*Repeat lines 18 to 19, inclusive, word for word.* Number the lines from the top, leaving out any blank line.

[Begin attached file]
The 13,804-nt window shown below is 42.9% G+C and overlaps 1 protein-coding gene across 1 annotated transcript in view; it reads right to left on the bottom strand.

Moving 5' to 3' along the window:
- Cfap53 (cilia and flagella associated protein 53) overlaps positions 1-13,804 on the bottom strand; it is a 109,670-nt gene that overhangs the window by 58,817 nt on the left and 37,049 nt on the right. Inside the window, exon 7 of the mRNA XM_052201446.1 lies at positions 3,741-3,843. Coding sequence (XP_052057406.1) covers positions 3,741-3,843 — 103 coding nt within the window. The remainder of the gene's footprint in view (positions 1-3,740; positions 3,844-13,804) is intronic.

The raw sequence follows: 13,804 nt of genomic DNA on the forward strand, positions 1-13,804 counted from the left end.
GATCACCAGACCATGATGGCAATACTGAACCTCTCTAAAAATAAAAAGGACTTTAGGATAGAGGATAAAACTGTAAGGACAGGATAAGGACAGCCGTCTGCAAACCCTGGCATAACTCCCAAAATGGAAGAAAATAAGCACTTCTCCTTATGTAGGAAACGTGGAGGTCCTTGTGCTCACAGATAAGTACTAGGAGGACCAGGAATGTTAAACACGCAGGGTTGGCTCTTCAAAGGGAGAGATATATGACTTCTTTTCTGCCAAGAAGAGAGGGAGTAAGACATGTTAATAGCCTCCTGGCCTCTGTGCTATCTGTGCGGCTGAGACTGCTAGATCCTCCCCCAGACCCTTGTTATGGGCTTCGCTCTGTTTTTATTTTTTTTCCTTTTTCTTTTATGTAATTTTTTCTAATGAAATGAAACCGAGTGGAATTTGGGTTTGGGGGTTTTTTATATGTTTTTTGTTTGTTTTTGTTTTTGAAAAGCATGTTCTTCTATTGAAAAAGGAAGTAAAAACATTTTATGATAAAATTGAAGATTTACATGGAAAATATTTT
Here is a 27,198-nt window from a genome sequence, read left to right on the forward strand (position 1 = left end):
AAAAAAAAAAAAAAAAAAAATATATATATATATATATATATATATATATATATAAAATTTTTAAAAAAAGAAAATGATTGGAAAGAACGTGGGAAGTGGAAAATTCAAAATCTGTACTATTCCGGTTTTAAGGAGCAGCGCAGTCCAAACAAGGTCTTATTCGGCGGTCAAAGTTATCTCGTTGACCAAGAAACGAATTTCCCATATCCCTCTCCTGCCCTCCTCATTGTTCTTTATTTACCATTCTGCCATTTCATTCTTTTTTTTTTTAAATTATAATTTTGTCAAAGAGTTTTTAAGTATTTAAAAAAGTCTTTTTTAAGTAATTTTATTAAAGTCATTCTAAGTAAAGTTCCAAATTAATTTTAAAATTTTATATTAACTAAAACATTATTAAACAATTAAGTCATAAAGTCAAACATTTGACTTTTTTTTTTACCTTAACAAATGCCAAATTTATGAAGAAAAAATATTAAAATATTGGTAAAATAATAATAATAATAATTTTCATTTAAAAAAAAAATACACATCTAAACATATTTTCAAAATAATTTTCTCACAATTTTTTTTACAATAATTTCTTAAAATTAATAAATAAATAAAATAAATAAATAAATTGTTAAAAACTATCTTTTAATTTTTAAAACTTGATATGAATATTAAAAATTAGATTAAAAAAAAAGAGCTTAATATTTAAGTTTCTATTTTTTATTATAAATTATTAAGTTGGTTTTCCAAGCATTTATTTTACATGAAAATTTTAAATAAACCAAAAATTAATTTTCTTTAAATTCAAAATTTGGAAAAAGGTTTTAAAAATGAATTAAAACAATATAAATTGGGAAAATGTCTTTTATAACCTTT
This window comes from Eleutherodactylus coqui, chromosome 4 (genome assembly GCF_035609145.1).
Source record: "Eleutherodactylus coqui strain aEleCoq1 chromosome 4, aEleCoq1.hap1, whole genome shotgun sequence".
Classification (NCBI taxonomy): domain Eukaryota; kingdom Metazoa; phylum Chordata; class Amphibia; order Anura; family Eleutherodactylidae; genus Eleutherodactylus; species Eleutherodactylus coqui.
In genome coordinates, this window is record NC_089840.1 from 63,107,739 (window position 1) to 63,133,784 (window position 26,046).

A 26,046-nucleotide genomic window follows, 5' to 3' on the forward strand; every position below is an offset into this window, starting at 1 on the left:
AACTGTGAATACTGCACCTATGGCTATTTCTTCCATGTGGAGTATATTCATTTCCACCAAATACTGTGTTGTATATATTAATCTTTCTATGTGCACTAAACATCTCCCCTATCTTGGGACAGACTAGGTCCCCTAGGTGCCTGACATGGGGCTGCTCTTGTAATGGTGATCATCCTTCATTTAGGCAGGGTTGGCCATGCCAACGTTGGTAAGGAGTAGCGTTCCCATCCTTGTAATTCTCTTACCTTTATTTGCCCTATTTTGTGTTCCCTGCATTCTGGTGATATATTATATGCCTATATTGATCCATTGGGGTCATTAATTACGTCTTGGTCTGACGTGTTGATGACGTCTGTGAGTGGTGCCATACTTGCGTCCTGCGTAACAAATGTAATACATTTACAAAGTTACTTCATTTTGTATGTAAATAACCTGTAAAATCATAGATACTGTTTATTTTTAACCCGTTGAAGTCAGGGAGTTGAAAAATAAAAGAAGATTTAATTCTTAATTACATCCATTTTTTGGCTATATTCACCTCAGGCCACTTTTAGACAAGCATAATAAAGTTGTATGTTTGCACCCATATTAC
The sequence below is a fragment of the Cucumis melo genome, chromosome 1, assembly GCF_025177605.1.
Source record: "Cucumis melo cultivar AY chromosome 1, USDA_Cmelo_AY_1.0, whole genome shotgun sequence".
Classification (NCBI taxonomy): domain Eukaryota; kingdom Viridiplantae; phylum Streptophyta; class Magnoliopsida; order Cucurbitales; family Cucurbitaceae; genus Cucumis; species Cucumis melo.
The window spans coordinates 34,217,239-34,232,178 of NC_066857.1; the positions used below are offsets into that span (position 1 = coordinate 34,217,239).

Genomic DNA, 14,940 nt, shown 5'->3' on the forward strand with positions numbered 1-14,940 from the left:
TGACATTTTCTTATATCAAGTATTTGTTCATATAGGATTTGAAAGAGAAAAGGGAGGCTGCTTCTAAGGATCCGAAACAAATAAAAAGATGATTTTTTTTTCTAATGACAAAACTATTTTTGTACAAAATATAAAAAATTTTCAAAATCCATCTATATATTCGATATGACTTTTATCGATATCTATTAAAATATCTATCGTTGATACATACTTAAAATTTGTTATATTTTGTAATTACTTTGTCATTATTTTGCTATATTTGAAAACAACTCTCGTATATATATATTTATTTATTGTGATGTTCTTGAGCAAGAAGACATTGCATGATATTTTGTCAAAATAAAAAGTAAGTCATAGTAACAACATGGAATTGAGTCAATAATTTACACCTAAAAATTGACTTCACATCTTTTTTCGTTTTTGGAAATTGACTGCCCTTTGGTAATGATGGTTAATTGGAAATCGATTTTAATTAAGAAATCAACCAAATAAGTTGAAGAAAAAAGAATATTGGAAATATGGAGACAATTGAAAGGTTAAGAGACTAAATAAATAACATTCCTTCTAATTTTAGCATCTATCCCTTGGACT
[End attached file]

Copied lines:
Genomic DNA, 14,940 nt, shown 5'->3' on the forward strand with positions numbered 1-14,940 from the left:
TGACATTTTCTTATATCAAGTATTTGTTCATATAGGATTTGAAAGAGAAAAGGGAGGCTGCTTCTAAGGATCCGAAACAAATAAAAAGATGATTTTTTTTTCTAATGACAAAACTATTTTTGTACAAAATATAAAAAATTTTCAAAATCCATCTATATATTCGATATGACTTTTATCGATATCTATTAAAATATCTATCGTTGATACATACTTAAAATTTGTTATATTTTGTAATTACTTTGTCATTATTTTGCTATATTTGAAAACAACTCTCGTATATATATATTTATTTATTGTGATGTTCTTGAGCAAGAAGACATTGCATGATATTTTGTCAAAATAAAAAGTAAGTCATAGTAACAACATGGAATTGAGTCAATAATTTACACCTAAAAATTGACTTCACATCTTTTTTCGTTTTTGGAAATTGACTGCCCTTTGGTAATGATGGTTAATTGGAAATCGATTTTAATTAAGAAATCAACCAAATAAGTTGAAGAAAAAAGAATATTGGAAATATGGAGACAATTGAAAGGTTAAGAGACTAAATAAATAACATTCCTTCTAATTTTAGCATCTATCCCTTGGACT